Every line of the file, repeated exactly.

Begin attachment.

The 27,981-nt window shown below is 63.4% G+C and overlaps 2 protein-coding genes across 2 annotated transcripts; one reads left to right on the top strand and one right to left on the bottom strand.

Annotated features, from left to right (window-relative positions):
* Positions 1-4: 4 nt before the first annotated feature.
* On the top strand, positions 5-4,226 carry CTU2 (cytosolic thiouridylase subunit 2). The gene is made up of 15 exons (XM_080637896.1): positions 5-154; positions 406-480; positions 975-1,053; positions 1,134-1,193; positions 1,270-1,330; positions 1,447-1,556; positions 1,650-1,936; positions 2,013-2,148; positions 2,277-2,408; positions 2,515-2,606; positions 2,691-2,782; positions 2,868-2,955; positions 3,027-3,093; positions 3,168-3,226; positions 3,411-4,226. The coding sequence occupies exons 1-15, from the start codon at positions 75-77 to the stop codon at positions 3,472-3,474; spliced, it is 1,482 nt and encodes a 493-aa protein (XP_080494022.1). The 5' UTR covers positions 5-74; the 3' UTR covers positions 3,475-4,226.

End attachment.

The 27,981-nt window shown below is 63.4% G+C and overlaps 2 protein-coding genes across 2 annotated transcripts; one reads left to right on the top strand and one right to left on the bottom strand.

Annotated features, from left to right (window-relative positions):
* Positions 1-4: 4 nt before the first annotated feature.
* On the top strand, positions 5-4,226 carry CTU2 (cytosolic thiouridylase subunit 2). The gene is made up of 15 exons (XM_080637896.1): positions 5-154; positions 406-480; positions 975-1,053; positions 1,134-1,193; positions 1,270-1,330; positions 1,447-1,556; positions 1,650-1,936; positions 2,013-2,148; positions 2,277-2,408; positions 2,515-2,606; positions 2,691-2,782; positions 2,868-2,955; positions 3,027-3,093; positions 3,168-3,226; positions 3,411-4,226. The coding sequence occupies exons 1-15, from the start codon at positions 75-77 to the stop codon at positions 3,472-3,474; spliced, it is 1,482 nt and encodes a 493-aa protein (XP_080494022.1). The 5' UTR covers positions 5-74; the 3' UTR covers positions 3,475-4,226.